Why Your Oven Keeps Tripping Electrics

Have you got an electrical system which keeps tripping? It’s a massive pain to deal with, and it can lead to serious complications when you just want to cook dinner for your loved ones. Now, you might have an oven which is causing the problem, and you might not know why.

There’s actually a couple of reasons why your oven might be struggling to work without busting up the electrics in your home, and if you’re going to get to the root cause of the problem, you need to understand the causes. Let’s check out some of the top reasons why your oven is tripping your electrics whenever you use it.

Circuit Problems

The first reason for why your oven might trip the electrics is a problem with the circuits. A technician would check for an overload of the circuits. They’ll start this process by checking to see if there’s more than one appliance connected to the same circuit that your oven is on.

If this happens, what you’re going to want to do is to unplug any other appliances connected to the circuit and then switch the oven on. This should correct the tripping issues. It might be the case that you need to upgrade the over circuit, increasing capacity or adding the appliances to another circuit.

Alternatively, if there’s no other appliance hooked up to the circuit with your oven, they’ll use a clamp-on ammeter to measure the power levels on the circuit when your oven is turned on. If the load on the circuit is too much, then your best bet is to upgrade.

Alternatively, you might find that the electricity is tripping if the circuit breaker is faulty or there’s a wiring problem. If this happens, you should ask a qualified electrician to check for damage to the insulation.

Plug Issues

The technician will be able to measure the current produced by your oven when it is off. Normally, this will be 0 – there is no current when it is turned off. However, if your current is greater than 0.3A, you might have a damaged oven wire on your hands. Common indicators of this include damaged wiring or soot.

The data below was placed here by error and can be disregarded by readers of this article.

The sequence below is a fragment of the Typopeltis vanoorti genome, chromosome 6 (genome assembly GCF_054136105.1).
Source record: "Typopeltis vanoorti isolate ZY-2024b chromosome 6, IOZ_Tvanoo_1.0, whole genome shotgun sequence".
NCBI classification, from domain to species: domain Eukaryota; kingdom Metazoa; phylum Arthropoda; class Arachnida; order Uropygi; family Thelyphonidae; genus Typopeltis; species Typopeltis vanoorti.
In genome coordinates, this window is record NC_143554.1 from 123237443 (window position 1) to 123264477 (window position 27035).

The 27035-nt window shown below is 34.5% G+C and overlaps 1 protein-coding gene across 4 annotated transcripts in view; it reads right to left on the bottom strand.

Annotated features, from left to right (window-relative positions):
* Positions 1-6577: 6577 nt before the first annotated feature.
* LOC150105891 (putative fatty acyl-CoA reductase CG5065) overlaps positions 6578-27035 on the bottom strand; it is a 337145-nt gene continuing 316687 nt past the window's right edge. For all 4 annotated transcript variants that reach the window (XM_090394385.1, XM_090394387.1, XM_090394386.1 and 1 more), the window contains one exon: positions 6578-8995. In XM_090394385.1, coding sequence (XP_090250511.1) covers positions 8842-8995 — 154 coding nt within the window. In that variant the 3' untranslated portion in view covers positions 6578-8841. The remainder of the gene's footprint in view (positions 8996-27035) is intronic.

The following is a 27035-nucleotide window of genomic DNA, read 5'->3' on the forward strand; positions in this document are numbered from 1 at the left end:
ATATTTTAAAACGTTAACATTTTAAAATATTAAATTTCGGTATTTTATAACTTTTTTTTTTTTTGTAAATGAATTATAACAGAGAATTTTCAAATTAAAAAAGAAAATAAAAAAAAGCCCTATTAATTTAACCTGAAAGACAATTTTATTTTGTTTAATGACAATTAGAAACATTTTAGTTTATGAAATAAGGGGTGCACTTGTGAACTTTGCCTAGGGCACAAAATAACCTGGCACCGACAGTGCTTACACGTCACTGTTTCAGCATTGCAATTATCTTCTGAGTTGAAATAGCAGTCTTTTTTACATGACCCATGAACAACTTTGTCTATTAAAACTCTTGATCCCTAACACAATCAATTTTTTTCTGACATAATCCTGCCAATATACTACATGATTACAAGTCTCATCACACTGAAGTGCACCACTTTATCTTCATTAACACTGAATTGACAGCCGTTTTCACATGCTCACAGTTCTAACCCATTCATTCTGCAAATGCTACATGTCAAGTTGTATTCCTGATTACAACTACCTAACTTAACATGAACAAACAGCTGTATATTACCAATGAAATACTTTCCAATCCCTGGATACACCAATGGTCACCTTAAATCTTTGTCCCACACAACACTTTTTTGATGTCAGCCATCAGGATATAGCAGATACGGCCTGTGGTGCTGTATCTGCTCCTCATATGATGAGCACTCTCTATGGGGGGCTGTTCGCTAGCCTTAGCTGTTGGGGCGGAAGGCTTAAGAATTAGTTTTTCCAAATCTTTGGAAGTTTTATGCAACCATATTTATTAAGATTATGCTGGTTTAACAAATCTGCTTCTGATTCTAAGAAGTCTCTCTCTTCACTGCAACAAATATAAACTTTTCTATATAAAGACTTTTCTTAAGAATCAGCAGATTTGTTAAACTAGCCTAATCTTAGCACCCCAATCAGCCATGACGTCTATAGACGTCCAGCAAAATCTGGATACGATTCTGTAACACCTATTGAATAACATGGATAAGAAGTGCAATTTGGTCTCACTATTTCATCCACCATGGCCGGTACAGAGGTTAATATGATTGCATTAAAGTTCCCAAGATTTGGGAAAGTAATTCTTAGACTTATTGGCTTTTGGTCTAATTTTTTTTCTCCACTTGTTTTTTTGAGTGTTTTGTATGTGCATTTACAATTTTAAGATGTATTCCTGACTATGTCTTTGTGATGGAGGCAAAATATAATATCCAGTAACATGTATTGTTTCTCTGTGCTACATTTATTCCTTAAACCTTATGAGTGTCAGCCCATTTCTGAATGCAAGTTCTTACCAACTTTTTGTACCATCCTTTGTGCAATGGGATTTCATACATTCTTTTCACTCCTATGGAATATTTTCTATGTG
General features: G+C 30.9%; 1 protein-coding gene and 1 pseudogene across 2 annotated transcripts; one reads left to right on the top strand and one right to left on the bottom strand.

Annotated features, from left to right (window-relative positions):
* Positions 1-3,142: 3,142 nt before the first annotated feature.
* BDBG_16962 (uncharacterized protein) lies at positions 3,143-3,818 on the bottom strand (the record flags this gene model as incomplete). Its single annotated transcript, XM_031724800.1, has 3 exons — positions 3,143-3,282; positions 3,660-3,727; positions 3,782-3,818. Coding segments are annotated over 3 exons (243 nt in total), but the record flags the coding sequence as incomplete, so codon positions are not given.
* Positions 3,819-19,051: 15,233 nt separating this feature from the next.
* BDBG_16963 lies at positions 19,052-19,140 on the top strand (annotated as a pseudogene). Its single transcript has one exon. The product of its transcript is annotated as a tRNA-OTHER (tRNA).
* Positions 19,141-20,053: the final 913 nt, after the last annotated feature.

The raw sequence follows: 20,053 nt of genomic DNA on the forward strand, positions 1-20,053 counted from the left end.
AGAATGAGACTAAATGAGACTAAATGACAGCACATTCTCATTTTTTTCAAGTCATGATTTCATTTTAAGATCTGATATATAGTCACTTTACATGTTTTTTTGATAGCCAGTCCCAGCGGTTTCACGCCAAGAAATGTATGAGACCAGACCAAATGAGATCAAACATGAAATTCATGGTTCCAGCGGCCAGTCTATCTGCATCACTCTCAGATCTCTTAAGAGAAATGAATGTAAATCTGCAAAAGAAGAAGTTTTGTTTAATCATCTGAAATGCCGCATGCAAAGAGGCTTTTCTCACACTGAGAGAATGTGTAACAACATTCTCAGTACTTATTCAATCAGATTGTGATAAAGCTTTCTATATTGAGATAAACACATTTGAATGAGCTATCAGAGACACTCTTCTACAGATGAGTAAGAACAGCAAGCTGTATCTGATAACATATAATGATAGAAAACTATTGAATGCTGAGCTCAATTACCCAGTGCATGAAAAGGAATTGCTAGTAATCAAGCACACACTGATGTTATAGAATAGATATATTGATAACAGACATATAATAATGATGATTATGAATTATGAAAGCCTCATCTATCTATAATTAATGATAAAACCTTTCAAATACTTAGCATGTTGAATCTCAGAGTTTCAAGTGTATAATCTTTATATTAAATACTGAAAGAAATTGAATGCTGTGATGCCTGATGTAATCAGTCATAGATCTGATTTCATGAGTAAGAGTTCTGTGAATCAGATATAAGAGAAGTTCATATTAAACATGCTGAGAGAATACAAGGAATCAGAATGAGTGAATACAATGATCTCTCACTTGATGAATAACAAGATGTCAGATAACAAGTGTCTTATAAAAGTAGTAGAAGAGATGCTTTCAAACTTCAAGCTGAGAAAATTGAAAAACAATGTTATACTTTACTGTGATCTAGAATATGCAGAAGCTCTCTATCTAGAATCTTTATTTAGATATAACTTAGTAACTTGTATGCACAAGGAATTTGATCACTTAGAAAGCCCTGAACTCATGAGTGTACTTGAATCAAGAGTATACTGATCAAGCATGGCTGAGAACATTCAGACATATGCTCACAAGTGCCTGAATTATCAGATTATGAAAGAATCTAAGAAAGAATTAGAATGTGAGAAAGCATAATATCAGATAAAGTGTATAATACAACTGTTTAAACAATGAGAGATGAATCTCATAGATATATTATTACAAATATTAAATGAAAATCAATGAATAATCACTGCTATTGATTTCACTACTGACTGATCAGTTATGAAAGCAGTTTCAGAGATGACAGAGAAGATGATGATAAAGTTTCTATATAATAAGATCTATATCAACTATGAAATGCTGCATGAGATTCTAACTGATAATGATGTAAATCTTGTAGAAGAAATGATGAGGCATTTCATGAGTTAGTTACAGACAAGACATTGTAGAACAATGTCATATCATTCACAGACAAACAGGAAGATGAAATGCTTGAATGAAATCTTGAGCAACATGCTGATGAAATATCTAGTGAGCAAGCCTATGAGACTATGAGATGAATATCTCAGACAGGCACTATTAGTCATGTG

If you’ve recently bought a new oven, then it might be a problem with the connections. There are manufacturers who create ovens that have terminal blocks – these blocks give compatibility with terminals across Europe. The links need to be lined up in the right way, so if you’re not sure, check the instruction manuals.

For those products which are a bit older, you’ll need to be sure that your terminal block is in good condition. What you will find is that terminal blocks deteriorate over time, so you need to replace it when it happens.

Oven Components

Sometimes, your issue might be with the electric oven. If this happens, you’ll need to make sure that you check to see if there are other appliances that are connected to the same circuit. You can test this by turning on the oven at a lower temperature. When the electricity does not immediately trip, that means that there is no short in the fuse.

The next part of the process is to raise the temperature of the oven, slowly. If the electrics trip then, you’ll find that it is a problem with a heating element.

There are other issues which could cause your electrics to trip, however. These include things like a faulty selector switch, internal lamp, thermostat or fans. It’s important to go through a logical process of elimination to find out what is wrong with your system and how you can fix it. It’s achievable by selecting certain areas of the oven to test and seeing if that trips the system.

There are a lot of tools that you can use to measure whether the component in an oven is working correctly. These tests are only for a cursory understanding however, and if you’re going to deal with an issue effectively, it’s recommended you consult with a professional.

Final Thoughts

Your oven can trip a circuit breaker for many reasons. Knowing how to deal with this and identify the problem will help a lot. When in doubt, consult with a professional. You’ll find that what you’re dealing with will be outside your area of expertise and a pro will help in a big way.